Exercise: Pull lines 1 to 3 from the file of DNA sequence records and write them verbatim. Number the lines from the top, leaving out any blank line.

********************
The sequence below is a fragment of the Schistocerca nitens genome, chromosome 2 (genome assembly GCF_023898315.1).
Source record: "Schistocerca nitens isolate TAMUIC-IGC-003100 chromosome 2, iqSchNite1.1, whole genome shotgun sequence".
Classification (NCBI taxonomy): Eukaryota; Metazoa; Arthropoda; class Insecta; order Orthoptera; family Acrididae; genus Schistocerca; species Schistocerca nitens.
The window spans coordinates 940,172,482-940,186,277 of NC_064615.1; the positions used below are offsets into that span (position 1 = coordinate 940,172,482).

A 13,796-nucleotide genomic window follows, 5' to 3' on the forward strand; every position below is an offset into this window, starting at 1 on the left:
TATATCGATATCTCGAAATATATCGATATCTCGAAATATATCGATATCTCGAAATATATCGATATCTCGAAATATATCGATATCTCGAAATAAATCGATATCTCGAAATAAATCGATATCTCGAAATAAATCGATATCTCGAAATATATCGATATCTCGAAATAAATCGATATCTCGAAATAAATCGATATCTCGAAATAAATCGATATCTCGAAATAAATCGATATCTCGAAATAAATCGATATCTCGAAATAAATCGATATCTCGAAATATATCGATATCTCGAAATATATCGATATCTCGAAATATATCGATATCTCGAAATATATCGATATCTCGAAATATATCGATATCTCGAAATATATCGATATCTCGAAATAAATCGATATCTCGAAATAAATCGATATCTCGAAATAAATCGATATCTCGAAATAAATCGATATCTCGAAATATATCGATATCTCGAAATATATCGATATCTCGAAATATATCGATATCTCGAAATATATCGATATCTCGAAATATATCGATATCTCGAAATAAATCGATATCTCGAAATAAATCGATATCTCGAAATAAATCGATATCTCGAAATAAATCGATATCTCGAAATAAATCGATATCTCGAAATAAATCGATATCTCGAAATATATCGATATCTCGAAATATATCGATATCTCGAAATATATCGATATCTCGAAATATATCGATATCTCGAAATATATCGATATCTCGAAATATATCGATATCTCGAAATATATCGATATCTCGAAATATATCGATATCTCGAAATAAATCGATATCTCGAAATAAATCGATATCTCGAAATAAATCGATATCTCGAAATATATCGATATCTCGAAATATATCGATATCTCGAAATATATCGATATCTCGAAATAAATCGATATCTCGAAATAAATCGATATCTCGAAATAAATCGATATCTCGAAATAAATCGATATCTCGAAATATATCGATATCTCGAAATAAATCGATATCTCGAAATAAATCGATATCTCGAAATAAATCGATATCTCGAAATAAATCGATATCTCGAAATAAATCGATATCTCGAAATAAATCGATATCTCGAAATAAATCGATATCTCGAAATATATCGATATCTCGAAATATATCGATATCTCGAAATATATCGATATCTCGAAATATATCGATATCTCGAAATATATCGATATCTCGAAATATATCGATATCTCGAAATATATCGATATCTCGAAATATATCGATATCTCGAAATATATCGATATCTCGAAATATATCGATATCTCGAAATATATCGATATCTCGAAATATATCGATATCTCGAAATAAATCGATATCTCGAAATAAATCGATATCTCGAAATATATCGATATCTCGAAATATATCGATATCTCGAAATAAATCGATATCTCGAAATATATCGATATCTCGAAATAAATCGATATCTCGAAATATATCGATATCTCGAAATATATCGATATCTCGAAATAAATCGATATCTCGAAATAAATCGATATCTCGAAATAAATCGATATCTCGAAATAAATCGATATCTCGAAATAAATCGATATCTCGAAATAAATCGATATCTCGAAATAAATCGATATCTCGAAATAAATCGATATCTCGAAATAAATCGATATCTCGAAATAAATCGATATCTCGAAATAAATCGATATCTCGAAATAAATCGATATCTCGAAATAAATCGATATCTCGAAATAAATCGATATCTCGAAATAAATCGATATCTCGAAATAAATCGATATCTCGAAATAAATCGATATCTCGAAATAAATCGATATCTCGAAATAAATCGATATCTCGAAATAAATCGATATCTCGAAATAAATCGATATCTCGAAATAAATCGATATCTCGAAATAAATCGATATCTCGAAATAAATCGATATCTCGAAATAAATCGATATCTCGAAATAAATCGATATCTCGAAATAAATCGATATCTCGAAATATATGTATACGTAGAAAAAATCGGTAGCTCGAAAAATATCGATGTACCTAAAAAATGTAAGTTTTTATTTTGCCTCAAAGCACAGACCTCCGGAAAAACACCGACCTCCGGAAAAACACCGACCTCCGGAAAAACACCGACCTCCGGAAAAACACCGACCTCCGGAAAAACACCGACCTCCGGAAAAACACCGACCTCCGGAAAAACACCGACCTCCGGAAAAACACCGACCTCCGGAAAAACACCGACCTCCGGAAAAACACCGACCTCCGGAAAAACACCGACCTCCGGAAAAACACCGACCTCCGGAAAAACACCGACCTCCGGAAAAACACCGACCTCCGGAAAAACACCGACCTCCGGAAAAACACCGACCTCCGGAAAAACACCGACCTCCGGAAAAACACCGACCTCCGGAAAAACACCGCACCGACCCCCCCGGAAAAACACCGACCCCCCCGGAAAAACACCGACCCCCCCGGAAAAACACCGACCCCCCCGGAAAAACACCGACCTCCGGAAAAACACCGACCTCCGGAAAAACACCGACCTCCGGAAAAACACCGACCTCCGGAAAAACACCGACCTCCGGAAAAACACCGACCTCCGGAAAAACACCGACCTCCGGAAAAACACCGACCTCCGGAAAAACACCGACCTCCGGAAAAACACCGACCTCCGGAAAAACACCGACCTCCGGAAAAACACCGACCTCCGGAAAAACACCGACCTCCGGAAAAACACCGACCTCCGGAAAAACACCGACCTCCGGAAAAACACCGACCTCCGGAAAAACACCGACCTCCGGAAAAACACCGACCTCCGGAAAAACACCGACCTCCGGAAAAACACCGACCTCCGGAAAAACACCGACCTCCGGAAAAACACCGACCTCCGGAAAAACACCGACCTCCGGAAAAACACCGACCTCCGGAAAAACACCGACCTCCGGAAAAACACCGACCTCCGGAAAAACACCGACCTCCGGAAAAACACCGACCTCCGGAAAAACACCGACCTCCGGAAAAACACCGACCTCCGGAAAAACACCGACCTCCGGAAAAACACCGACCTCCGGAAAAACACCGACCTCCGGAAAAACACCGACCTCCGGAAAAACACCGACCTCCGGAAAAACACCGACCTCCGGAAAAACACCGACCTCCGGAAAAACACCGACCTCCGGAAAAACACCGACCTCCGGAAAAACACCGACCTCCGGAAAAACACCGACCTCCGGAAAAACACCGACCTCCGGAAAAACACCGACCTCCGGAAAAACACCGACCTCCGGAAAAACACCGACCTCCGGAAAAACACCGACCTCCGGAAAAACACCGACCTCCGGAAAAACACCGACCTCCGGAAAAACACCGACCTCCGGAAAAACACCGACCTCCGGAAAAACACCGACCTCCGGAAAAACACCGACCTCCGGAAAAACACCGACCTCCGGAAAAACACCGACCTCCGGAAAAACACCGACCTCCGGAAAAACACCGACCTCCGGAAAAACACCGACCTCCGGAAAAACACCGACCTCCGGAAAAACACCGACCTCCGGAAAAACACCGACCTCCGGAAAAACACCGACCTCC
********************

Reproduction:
The sequence below is a fragment of the Schistocerca nitens genome, chromosome 2 (genome assembly GCF_023898315.1).
Source record: "Schistocerca nitens isolate TAMUIC-IGC-003100 chromosome 2, iqSchNite1.1, whole genome shotgun sequence".
Classification (NCBI taxonomy): Eukaryota; Metazoa; Arthropoda; class Insecta; order Orthoptera; family Acrididae; genus Schistocerca; species Schistocerca nitens.